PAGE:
Garrett: We have been hit with a significant decline in advertising revenues. Local businesses are core to our business (so we haven’t had to suffer through preprint loss), but many of them are struggling to stay open. We have great local relationships, and our sales teams are taking a long-term approach to nurturing these relationships. Our unique position in the marketplace as an essential business that helps inform residents and business leaders is a high honor to us. Although we are being hit hard with loss of revenue, we believe our future is secure in our communities because of the unique role we play. Community Impact Newspaper continues to be a light in the midst of all the uncertainty.

Although that uncertainty continues to exist, how optimistic are you that ROP revenue and preprints will return to pre-COVID levels?

Garrett: We are optimistic that our ROP (we call it in-paper) revenue will return in the fall. Preprint is not a significant part of our business

What will be the driver for this to happen?

Garrett: Currently, our focus is on living out our purpose. We are prioritizing our staff’s security—keeping them informed as we go—and we are committed to informing citizens right now. From a sales perspective, we have the hardest working, most committed sales team in the business that is bought into our mission and company. We will work our way out of this together with grit, determination, and purpose.

How soon does CI see this happening?

Garrett: We see that we have hit the bottom now, with slight improvement in June and uncertainty in July, but we see steady revenue improvements through the third quarter into Q4.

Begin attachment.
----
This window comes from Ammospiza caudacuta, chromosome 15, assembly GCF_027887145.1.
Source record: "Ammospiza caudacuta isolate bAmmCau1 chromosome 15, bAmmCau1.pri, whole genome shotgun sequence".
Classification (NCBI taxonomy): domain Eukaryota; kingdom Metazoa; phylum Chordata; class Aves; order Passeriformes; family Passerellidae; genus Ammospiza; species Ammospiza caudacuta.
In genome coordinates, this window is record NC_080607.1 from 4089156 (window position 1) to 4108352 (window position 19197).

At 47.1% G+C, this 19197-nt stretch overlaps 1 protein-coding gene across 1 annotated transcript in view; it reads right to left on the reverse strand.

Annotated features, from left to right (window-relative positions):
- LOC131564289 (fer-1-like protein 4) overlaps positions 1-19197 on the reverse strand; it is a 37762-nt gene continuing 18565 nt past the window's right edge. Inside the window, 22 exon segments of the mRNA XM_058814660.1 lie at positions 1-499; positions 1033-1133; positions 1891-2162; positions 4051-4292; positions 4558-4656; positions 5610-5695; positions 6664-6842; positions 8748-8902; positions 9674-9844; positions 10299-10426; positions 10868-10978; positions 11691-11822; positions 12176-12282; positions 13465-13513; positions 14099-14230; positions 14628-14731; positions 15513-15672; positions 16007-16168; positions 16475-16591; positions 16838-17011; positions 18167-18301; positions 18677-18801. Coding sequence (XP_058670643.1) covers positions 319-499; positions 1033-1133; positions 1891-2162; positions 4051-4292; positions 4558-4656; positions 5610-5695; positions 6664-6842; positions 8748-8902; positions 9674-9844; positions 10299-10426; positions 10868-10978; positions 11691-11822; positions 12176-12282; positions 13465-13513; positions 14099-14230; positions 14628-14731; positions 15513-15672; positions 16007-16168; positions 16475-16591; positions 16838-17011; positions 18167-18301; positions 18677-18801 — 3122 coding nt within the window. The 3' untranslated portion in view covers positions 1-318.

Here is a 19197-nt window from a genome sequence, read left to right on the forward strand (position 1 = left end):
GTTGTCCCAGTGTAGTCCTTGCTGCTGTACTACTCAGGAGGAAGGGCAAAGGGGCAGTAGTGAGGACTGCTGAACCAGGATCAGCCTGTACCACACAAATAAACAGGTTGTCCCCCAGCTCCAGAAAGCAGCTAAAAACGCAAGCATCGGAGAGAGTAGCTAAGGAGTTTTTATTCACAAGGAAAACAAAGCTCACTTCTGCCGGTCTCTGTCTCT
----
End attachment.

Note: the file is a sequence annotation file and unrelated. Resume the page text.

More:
How has the recent COVID-19 economy changed the approach CI is taking in their markets?

Garrett: Editorially, our hyperlocal news operation is covering many stories of people helping each other and local businesses finding innovative ways to keep their companies afloat—and thriving, in many cases. We created a daily email newsletter product that has been very successful in keeping our readers updated daily. And we created a new “CI Patron” program that has allowed our loyal readers to help us financially. 

As we all suffer with revenue challenges like our business has never seen, what thoughts went into not putting employee cost reduction steps into place?

Garrett: Jennifer (CI co-owner) and I had empathy for our employees in that no one wants to feel insecure during these uncertain times, but on the other hand, we believe the best way (and maybe only way) out of this mess will be with our people fully engaged. Our reporters and editors have the market knowledge and sources to keep our paper relevant; our salespeople have the relationships to help local businesses navigate their way through this with advertising options; and our operations and management team knows what areas we can work on to improve efficiencies while maintaining our company values. We truly believe our best path forward is the work of our people and we trust them to help us get to the other side. There is no question in our mind that this was a smart strategy to keep April and May, and June revenues are as high as we have been able to be considering what we were up against.